Health, People, Research, Student Profile
Sarah Craven is learning valuable research and career skills
April 3, 2023
Stober Foundation Undergraduate Research Fellowship recipient
Health and Social Development
Health and Exercise Sciences
Okanagan (Kelowna, BC)
"UBCO is a supportive environment that wants to see you succeed and thrive; I don’t feel like I’m just another undergrad student here, but rather, a valued member of the campus community."
Describe your research. What inspired you on this path?
I chose to study human kinetics because I’m interested in understanding how diet and exercise can help reduce an individuals’ risk for developing chronic diseases. I’m currently completing my undergraduate honours thesis with UBCO’s Diabetes Prevention Research Group under the supervision of Dr. Mary Jung.
The prevalence of chronic diseases is increasing across Canada. Although chronic disease prevention programs are designed to help improve health outcomes through adoption and adherence to good diet and exercise behaviours, these programs rarely reach equity-deserving groups who are most at risk for developing chronic diseases.
My study is critical for improving demographic data collection practices in community-based prevention programs, so that we may better understand the populations being served and identify inequities in program delivery. With improved demographic data, programs can develop better solutions for increasing the equity of care.
What do you think makes UBCO unique?
UBCO is an amazing place to learn and study. My favourite part about being here is the close-knit community. I love being able to walk across campus and wave to classmates or have my professors ask me how I’m doing when passing by. UBCO is a supportive environment that wants to see you succeed and thrive; I don’t feel like I’m just another undergrad student here, but rather, a valued member of the campus community.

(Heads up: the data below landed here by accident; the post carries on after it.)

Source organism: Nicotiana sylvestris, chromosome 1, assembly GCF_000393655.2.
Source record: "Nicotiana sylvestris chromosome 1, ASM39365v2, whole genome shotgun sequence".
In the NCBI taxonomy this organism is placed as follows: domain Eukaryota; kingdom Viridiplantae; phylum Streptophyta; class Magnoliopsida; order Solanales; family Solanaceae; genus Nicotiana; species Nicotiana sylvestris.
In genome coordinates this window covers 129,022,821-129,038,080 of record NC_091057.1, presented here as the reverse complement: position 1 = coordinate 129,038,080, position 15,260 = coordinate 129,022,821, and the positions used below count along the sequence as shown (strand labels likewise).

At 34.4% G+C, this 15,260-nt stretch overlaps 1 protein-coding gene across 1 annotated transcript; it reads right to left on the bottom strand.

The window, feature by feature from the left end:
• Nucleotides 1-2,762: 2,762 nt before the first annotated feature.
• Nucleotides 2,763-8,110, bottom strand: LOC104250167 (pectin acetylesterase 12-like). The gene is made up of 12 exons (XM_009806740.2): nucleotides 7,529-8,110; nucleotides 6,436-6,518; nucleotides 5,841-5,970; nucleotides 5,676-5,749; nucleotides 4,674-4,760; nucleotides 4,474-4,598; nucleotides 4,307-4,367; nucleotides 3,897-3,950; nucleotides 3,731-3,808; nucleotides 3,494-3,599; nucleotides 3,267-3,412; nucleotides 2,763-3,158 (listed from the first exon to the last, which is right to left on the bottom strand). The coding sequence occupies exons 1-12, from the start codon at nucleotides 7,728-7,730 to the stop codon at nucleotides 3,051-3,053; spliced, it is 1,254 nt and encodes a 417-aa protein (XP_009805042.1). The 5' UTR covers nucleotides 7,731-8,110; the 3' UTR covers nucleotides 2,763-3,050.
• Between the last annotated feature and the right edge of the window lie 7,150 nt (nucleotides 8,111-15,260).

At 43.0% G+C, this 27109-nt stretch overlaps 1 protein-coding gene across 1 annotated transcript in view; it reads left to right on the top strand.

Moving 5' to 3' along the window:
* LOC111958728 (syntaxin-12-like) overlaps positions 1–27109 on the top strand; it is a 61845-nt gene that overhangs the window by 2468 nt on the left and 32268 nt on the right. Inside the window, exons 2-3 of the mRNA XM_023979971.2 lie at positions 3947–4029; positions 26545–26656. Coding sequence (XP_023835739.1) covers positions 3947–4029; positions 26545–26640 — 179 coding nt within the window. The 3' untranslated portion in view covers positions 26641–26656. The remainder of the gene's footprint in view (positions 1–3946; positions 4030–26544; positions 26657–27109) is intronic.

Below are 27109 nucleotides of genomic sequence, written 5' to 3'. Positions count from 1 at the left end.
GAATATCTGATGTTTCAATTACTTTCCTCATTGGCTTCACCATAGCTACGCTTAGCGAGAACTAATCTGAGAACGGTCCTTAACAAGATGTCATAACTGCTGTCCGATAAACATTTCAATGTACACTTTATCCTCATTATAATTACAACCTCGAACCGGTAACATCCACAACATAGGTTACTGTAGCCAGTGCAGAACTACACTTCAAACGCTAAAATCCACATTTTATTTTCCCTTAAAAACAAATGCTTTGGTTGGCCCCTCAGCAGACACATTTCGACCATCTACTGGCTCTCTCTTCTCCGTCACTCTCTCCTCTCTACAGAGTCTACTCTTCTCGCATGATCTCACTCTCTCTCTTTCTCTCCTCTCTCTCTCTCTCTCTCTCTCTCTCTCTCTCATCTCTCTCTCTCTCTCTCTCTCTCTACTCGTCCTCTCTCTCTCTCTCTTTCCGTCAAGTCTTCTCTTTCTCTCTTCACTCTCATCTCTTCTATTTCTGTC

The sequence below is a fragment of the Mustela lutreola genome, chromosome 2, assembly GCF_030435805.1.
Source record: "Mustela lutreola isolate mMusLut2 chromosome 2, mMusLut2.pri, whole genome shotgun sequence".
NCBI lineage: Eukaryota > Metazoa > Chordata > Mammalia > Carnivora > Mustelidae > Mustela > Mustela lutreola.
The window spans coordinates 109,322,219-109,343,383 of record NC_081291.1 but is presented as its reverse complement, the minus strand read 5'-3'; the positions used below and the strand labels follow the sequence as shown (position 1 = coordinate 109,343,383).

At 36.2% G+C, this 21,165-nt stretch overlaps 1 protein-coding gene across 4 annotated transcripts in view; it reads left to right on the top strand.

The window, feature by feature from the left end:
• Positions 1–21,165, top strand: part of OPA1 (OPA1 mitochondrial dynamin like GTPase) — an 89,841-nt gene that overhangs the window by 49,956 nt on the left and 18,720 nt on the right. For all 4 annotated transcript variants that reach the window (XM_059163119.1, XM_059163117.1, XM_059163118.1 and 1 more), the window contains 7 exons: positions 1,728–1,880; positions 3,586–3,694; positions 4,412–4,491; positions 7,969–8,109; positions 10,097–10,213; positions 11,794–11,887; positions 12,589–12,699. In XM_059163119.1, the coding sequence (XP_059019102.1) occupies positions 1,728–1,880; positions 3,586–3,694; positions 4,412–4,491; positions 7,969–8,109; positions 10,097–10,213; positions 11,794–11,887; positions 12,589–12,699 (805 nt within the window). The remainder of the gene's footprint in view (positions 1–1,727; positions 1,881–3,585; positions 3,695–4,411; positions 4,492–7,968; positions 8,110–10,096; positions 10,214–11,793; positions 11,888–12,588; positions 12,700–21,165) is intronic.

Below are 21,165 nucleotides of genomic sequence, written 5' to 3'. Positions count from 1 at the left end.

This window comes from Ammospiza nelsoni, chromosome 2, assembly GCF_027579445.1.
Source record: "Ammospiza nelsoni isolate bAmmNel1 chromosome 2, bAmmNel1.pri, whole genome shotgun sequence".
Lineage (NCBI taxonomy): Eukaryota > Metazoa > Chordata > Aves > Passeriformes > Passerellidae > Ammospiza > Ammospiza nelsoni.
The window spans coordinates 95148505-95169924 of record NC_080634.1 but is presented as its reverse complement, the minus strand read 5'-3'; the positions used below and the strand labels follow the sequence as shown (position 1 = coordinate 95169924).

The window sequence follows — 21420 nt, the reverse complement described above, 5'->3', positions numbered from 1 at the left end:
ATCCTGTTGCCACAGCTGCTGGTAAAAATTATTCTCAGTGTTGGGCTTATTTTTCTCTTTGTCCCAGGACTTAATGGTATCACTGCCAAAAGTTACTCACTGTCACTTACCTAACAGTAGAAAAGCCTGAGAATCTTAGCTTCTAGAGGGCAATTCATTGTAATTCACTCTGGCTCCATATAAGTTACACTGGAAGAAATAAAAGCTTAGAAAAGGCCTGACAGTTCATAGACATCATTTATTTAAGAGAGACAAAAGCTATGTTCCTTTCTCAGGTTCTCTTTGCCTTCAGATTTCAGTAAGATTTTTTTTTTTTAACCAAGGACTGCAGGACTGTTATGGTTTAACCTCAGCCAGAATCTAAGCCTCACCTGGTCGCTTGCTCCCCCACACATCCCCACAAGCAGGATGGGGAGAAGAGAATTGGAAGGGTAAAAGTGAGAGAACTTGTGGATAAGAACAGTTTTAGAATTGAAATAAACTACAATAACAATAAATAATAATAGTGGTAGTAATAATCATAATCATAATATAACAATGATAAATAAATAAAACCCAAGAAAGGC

What are some challenges you’ve faced so far in your academic career?
A big challenge I face regularly is balancing academics and my personal life. I’ve dealt with burnout in the past, so I know the consequences of not listening to your body. It takes trial and error to find the strategy that works best for you. I’m better at finding this balance now than I was in my first year, but it’s still difficult at times. I think a big thing I’ve learned is that by taking the time to rest when you need it, you’re helping yourself in the future.
“I hope to one day mentor undergraduate researchers and help them learn just how rewarding research can be—something my mentor has done for me.”
What does it mean to you to be a Stober Foundation Undergraduate Research Fellowship (SURF) recipient?
Being a SURF recipient is an incredible opportunity; I had the wonderful experience of working in the Diabetes Prevention Research Group, a laboratory focused on community-based health programs and improving equity in access to Type 2 diabetes prevention care. I gained valuable research skills and learned about collaboration, communication, problem solving, time management and mentorship—skills that will serve me in any future career.
Do you have a mentor? If so, how have they influenced you?
I’m very lucky to have a mentor who has helped guide me through the last two years of my degree. Having a mentor with similar experiences is great when you need someone to talk to about the challenges and struggles you’re facing. Whenever I’m feeling overwhelmed, I speak with my mentor, and they offer me new perspectives and clarity. I hope to one day mentor undergraduate researchers and help them learn just how rewarding research can be—something my mentor has done for me.
What’s the best advice you have for new undergraduate students?
Get involved in a wide variety of activities and projects! Get involved in things on campus, off campus, within your faculty or in a different faculty! By getting involved in a variety of projects, you learn new skills and meet new people. Being involved on campus also makes your university experience more than just academics; it’s about being a part of a community.
What do you hope to do after finishing your undergrad?
I want to continue to do research and stay with UBCO for my Master of Science. My passion for research is driven by my passion to help others live long, healthy lives. I want to do work that makes a difference to others, and I see the importance my research has in doing that. My long-term career goal is to keep focused on improving health promotion and preventative care.